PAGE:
Review by Foreword Reviews

Clarion Rating: 4 out of 5

The Prophesy Gene is an intriguing ecological thriller and adventure.

Stuart D. Schooler’s The Prophesy Gene is a complex eco-thriller that employs elements of science fiction to draw its points out.

Cousins Sarah and Michael travel to Uzbekistan on Sarah’s research grant. Sarah is there to examine the effects of an environmental disaster in the Aral Sea. Michael is a journalist, trying to regain his reputation after a reportorial faux pas by tracking Sarah’s finds for his editor.

Camping near a massive animal die-off site, Sarah and Michael have a hallucinatory meeting with an invisible intelligence calling itself M’low Cloom—MC to the cousins. This being tasks them with a specific agenda and proves that it has the power to enforce its commands.

Schooler’s characters are fully realized.The familial banter between Michael and Sarah, who grew up together from early childhood, is well rendered. The love between them is obvious, even when they irritate each other. They are built up relatably and as individuals, with their own quirks, strengths, and foibles.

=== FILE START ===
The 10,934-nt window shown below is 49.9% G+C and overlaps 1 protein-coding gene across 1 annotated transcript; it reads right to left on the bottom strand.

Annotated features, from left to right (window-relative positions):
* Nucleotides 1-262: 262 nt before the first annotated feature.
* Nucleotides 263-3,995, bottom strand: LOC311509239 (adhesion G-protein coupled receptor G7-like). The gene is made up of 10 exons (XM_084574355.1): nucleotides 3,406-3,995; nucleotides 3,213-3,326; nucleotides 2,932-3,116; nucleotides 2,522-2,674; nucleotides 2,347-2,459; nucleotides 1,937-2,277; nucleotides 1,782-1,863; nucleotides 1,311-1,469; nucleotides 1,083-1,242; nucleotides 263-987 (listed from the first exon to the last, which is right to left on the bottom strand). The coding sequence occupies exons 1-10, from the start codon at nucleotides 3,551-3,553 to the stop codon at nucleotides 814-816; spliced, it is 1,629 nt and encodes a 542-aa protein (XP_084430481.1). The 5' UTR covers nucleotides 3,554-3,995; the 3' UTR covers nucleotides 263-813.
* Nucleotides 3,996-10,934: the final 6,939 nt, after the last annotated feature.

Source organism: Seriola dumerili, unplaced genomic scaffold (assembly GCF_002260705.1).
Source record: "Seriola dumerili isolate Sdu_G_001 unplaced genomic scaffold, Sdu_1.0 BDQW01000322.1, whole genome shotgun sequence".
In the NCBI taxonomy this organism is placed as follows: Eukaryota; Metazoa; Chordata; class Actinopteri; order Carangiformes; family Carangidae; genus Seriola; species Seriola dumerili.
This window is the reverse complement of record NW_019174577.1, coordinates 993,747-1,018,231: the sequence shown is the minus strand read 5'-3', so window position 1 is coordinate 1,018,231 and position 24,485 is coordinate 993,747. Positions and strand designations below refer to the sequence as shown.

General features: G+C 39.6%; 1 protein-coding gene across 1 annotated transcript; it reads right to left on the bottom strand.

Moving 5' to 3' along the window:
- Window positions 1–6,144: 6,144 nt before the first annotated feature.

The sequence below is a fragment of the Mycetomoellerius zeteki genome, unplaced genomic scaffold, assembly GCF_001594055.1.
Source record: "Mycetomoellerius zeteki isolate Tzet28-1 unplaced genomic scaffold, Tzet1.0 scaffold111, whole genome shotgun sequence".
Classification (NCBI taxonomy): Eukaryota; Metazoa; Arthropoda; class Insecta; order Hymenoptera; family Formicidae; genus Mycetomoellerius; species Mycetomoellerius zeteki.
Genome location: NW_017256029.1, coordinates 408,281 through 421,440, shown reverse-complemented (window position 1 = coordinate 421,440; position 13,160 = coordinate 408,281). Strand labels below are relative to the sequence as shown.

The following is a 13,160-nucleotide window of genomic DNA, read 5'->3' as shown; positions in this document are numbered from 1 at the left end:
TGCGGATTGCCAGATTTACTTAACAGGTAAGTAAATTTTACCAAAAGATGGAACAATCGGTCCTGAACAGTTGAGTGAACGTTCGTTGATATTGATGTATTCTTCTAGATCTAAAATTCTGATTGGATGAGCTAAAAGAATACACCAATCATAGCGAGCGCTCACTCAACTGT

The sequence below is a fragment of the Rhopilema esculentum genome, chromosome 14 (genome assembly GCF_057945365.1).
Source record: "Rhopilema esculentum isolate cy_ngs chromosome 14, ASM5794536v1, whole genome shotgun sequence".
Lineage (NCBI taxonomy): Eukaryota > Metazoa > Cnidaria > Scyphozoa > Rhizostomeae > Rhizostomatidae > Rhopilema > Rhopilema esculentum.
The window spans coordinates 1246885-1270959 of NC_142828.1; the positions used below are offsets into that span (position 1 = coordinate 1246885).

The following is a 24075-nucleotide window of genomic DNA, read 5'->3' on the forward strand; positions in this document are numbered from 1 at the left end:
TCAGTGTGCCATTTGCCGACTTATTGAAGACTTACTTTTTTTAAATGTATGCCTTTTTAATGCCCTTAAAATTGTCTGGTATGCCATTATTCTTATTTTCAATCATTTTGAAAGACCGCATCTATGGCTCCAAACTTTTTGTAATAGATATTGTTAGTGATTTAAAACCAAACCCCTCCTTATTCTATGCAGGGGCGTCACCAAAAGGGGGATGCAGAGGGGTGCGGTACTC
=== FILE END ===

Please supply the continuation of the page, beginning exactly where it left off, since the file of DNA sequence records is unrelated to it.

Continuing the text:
MC’s otherworldly presence provides the impetus for the cousins’ journeys and is believable despite the potential for oversaturation. Its nonterrestrial intelligence is powerful enough to make things happen around Sarah and Michael that persuade them to comply; the cousins are wary of MC as a result.

A former Soviet Army helicopter pilot, Oishkipeh, proves to be a solid foil to the cousins’ achievement of MC’s objectives. The pilot is not all that he first seems; he is working for someone else, and his methods of gathering information could have come straight out of a Soviet-era KGB manual.

Professor Peter Barber, under whose aegis Sarah has wrangled the funds and academic credentials to carry out MC’s mission, is the most stereotypical character in the book, with his penchant for younger women and desire for positions of power and fame. Sarah is aware of these flaws and exploits them for her own purposes.